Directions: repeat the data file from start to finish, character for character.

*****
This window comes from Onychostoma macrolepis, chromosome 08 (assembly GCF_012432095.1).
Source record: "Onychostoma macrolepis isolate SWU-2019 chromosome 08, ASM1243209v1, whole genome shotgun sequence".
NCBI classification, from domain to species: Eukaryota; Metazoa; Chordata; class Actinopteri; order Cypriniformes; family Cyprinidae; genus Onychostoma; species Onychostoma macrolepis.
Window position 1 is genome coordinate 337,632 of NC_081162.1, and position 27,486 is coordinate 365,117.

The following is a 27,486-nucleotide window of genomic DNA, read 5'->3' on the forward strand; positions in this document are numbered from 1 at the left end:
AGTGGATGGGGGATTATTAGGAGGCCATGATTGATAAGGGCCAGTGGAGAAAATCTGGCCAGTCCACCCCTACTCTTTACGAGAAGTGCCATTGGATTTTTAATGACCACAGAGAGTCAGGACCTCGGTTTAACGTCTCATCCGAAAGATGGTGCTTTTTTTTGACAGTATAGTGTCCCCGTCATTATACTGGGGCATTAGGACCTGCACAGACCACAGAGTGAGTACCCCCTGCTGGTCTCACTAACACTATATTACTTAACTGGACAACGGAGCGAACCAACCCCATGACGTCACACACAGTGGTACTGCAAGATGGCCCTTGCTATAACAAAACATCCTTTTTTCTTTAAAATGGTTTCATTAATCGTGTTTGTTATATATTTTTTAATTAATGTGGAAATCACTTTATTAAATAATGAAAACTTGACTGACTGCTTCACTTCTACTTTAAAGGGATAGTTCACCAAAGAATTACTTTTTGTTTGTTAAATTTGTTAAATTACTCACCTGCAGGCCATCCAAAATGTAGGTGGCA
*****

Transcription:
This window comes from Onychostoma macrolepis, chromosome 08 (assembly GCF_012432095.1).
Source record: "Onychostoma macrolepis isolate SWU-2019 chromosome 08, ASM1243209v1, whole genome shotgun sequence".
NCBI classification, from domain to species: Eukaryota; Metazoa; Chordata; class Actinopteri; order Cypriniformes; family Cyprinidae; genus Onychostoma; species Onychostoma macrolepis.
Window position 1 is genome coordinate 337,632 of NC_081162.1, and position 27,486 is coordinate 365,117.

The following is a 27,486-nucleotide window of genomic DNA, read 5'->3' on the forward strand; positions in this document are numbered from 1 at the left end:
AGTGGATGGGGGATTATTAGGAGGCCATGATTGATAAGGGCCAGTGGAGAAAATCTGGCCAGTCCACCCCTACTCTTTACGAGAAGTGCCATTGGATTTTTAATGACCACAGAGAGTCAGGACCTCGGTTTAACGTCTCATCCGAAAGATGGTGCTTTTTTTTGACAGTATAGTGTCCCCGTCATTATACTGGGGCATTAGGACCTGCACAGACCACAGAGTGAGTACCCCCTGCTGGTCTCACTAACACTATATTACTTAACTGGACAACGGAGCGAACCAACCCCATGACGTCACACACAGTGGTACTGCAAGATGGCCCTTGCTATAACAAAACATCCTTTTTTCTTTAAAATGGTTTCATTAATCGTGTTTGTTATATATTTTTTAATTAATGTGGAAATCACTTTATTAAATAATGAAAACTTGACTGACTGCTTCACTTCTACTTTAAAGGGATAGTTCACCAAAGAATTACTTTTTGTTTGTTAAATTTGTTAAATTACTCACCTGCAGGCCATCCAAAATGTAGGTGGCA